House Democrats on Wednesday impeached President Trump for abusing his power, the first of two impeachment articles the lower chamber is poised to adopt in historic votes alleging the president is unfit for office.
Lawmakers approved the resolution accusing Trump of abusing his power, with only two Democrats — Reps. Collin Peterson (Minn.) and Jeff Van Drew (N.J.) — crossing the aisle in dissent. Republicans, meanwhile, remained unified in their defense of the president, describing the impeachment inquiry as a purely partisan pursuit spearheaded by Democrats still embittered by the results of the 2016 election.
The House is poised to soon take up a second article of impeachment charging Trump with obstruction of Congress, which is also expected to pass easily in a similar party-line vote. Aside from Peterson and Van Drew, Rep. Jared Golden (D-Maine) has also said he’ll oppose the obstruction charge, despite supporting the abuse-of-power article.
The historic vote makes Trump just the third president to be impeached in the nation’s history — and the first to suffer that indignity in his first term.
The vote marked the culmination of the Democrats’ months long investigation into Trump’s handling of foreign policy in Kyiv, triggered in September by a government whistleblower’s allegations that the president had abused his powers in withholding military aid and the promise of a White House meeting to press Ukrainian leaders to launch anti-corruption investigations that might have helped his reelection in 2020.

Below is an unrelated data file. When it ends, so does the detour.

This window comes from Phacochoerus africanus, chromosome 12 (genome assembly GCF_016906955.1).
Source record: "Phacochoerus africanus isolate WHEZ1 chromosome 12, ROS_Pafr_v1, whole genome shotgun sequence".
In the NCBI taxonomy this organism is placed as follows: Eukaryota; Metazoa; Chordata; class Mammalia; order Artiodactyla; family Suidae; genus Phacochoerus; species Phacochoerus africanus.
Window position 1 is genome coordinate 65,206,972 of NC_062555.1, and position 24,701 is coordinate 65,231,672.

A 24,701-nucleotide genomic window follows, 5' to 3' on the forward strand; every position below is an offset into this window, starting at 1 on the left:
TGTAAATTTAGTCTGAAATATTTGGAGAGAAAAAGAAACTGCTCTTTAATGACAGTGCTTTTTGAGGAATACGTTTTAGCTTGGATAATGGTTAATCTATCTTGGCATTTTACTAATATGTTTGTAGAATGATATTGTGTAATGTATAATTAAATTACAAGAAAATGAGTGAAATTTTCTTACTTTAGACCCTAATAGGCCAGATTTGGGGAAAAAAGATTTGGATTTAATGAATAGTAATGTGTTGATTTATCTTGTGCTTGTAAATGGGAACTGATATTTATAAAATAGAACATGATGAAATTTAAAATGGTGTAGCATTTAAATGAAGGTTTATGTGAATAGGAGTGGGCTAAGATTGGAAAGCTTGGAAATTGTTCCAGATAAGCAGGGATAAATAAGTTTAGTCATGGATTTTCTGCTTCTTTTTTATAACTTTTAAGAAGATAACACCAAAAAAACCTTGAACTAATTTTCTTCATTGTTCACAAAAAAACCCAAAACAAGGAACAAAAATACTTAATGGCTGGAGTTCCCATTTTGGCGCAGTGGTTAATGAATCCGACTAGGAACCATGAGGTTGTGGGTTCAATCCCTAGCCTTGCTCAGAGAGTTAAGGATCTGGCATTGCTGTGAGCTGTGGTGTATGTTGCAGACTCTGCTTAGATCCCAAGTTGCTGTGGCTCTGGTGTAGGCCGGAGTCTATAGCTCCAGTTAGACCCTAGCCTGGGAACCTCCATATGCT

Dressed in black to mark the somber occasion, Speaker Nancy Pelosi (D-Calif.) framed the extraordinary maneuver as a congressional obligation — the Constitution’s only remedy for protecting America’s democratic institutions from a lawless president who would seek foreign help to sway a U.S. election.
“If we do not act now, we would be derelict in our duty,” Pelosi said.
“It is tragic that the President’s reckless actions make impeachment necessary,” she added. “He gave us no choice.”
Republicans countered with equal vigor, defending their White House ally with accusations that Democrats had orchestrated a discriminatory process that exaggerated the gathered evidence and denied Trump a fair defense.
“There is a rush-job … because they want to influence the 2020 elections,” said Rep. Jim Sensenbrenner (R-Wis.), who had served as a manager during the impeachment of President Bill Clinton.
Wednesday’s votes in the House will send the two articles to the Senate, where Majority Leader Mitch McConnell (R-Ky.) has said he’ll hold an impeachment trial early next year. It’s widely expected that the GOP-controlled Senate will fall far short of the two-thirds majority required to convict Trump, meaning he will almost certainly join the small club of presidents — including Andrew Johnson and Clinton — to be impeached but remain in office. (The Hill)